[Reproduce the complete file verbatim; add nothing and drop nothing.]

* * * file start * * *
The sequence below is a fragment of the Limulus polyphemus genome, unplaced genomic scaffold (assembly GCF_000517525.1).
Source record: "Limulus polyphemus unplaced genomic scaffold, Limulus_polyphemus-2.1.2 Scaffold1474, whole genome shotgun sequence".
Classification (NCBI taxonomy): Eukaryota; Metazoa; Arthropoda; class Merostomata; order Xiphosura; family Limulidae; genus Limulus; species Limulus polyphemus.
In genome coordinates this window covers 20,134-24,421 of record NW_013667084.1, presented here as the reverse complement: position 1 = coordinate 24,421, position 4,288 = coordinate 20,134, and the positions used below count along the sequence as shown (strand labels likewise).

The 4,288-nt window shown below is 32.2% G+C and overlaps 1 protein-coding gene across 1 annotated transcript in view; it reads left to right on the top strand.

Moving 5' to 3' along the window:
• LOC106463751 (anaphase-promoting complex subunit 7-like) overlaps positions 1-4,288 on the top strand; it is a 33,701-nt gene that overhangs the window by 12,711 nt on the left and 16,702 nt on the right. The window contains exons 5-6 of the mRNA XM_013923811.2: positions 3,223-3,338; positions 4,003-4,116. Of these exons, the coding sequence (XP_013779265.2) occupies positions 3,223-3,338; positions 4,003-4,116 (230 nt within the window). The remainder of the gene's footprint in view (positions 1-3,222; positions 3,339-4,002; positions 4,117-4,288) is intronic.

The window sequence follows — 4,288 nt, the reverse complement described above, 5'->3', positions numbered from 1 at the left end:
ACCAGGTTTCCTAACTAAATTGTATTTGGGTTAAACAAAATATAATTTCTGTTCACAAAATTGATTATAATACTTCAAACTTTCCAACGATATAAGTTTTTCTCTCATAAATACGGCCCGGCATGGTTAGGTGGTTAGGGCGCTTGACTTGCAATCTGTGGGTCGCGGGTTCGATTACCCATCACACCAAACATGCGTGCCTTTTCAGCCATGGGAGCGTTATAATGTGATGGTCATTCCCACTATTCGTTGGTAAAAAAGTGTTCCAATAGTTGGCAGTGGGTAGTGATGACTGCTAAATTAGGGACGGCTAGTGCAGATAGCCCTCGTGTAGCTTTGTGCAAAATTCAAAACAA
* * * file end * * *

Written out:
The sequence below is a fragment of the Limulus polyphemus genome, unplaced genomic scaffold (assembly GCF_000517525.1).
Source record: "Limulus polyphemus unplaced genomic scaffold, Limulus_polyphemus-2.1.2 Scaffold1474, whole genome shotgun sequence".
Classification (NCBI taxonomy): Eukaryota; Metazoa; Arthropoda; class Merostomata; order Xiphosura; family Limulidae; genus Limulus; species Limulus polyphemus.
In genome coordinates this window covers 20,134-24,421 of record NW_013667084.1, presented here as the reverse complement: position 1 = coordinate 24,421, position 4,288 = coordinate 20,134, and the positions used below count along the sequence as shown (strand labels likewise).

The 4,288-nt window shown below is 32.2% G+C and overlaps 1 protein-coding gene across 1 annotated transcript in view; it reads left to right on the top strand.

Moving 5' to 3' along the window:
• LOC106463751 (anaphase-promoting complex subunit 7-like) overlaps positions 1-4,288 on the top strand; it is a 33,701-nt gene that overhangs the window by 12,711 nt on the left and 16,702 nt on the right. The window contains exons 5-6 of the mRNA XM_013923811.2: positions 3,223-3,338; positions 4,003-4,116. Of these exons, the coding sequence (XP_013779265.2) occupies positions 3,223-3,338; positions 4,003-4,116 (230 nt within the window). The remainder of the gene's footprint in view (positions 1-3,222; positions 3,339-4,002; positions 4,117-4,288) is intronic.

The window sequence follows — 4,288 nt, the reverse complement described above, 5'->3', positions numbered from 1 at the left end:
ACCAGGTTTCCTAACTAAATTGTATTTGGGTTAAACAAAATATAATTTCTGTTCACAAAATTGATTATAATACTTCAAACTTTCCAACGATATAAGTTTTTCTCTCATAAATACGGCCCGGCATGGTTAGGTGGTTAGGGCGCTTGACTTGCAATCTGTGGGTCGCGGGTTCGATTACCCATCACACCAAACATGCGTGCCTTTTCAGCCATGGGAGCGTTATAATGTGATGGTCATTCCCACTATTCGTTGGTAAAAAAGTGTTCCAATAGTTGGCAGTGGGTAGTGATGACTGCTAAATTAGGGACGGCTAGTGCAGATAGCCCTCGTGTAGCTTTGTGCAAAATTCAAAACAA